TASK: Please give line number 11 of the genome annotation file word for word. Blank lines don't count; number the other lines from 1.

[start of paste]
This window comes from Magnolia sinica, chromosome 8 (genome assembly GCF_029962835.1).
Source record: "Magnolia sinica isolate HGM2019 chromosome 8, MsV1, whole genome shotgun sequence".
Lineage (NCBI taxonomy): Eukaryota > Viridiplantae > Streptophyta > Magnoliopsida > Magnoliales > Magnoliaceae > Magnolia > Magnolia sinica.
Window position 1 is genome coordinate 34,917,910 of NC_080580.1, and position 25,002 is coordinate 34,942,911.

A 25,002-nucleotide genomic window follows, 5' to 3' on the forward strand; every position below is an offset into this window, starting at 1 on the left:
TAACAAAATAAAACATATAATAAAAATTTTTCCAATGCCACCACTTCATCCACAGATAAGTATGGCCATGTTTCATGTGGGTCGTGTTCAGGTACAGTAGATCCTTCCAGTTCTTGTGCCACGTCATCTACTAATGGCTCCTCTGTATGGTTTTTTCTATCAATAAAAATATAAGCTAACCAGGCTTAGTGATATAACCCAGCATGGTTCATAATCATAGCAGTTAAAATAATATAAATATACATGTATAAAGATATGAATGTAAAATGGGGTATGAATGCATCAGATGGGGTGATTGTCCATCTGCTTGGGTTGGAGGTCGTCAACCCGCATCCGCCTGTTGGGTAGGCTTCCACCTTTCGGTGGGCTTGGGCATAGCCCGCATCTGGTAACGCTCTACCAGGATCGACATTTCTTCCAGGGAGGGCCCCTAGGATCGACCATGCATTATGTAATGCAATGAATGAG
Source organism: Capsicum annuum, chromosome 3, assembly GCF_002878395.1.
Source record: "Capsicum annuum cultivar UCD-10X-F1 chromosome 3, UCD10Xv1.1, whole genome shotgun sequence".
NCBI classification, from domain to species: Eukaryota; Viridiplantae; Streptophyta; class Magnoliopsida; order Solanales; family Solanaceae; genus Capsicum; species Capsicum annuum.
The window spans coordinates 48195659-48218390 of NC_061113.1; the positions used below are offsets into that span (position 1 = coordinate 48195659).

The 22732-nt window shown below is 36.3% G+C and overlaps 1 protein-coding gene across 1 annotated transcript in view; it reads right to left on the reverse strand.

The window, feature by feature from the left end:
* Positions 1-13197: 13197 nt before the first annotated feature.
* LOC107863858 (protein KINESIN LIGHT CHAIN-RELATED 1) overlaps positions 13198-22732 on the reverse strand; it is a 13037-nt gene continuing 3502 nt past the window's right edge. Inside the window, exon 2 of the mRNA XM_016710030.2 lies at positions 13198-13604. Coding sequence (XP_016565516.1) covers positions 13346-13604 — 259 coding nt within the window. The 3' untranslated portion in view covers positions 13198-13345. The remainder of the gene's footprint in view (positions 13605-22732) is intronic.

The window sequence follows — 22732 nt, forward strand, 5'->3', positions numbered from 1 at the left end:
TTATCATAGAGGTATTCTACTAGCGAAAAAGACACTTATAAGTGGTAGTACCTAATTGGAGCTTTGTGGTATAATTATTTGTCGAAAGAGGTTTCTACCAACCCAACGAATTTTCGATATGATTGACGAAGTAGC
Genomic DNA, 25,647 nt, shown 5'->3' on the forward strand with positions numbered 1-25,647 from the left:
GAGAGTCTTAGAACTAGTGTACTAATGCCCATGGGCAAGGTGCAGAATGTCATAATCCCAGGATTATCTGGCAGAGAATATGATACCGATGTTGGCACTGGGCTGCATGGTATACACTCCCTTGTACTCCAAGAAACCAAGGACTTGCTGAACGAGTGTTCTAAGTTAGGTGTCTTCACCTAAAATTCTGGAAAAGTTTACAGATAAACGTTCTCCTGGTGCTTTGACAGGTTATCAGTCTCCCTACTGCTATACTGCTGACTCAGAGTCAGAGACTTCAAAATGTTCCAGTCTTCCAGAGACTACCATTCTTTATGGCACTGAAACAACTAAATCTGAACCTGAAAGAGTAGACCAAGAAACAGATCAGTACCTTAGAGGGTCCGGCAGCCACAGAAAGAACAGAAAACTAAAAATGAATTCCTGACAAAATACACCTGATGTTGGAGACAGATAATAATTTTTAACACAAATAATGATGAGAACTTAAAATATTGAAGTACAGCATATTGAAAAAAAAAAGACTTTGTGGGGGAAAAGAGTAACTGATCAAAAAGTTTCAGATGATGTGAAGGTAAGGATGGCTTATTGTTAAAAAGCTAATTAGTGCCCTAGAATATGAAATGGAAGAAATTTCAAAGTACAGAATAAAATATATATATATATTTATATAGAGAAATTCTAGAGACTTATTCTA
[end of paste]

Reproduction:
The 22732-nt window shown below is 36.3% G+C and overlaps 1 protein-coding gene across 1 annotated transcript in view; it reads right to left on the reverse strand.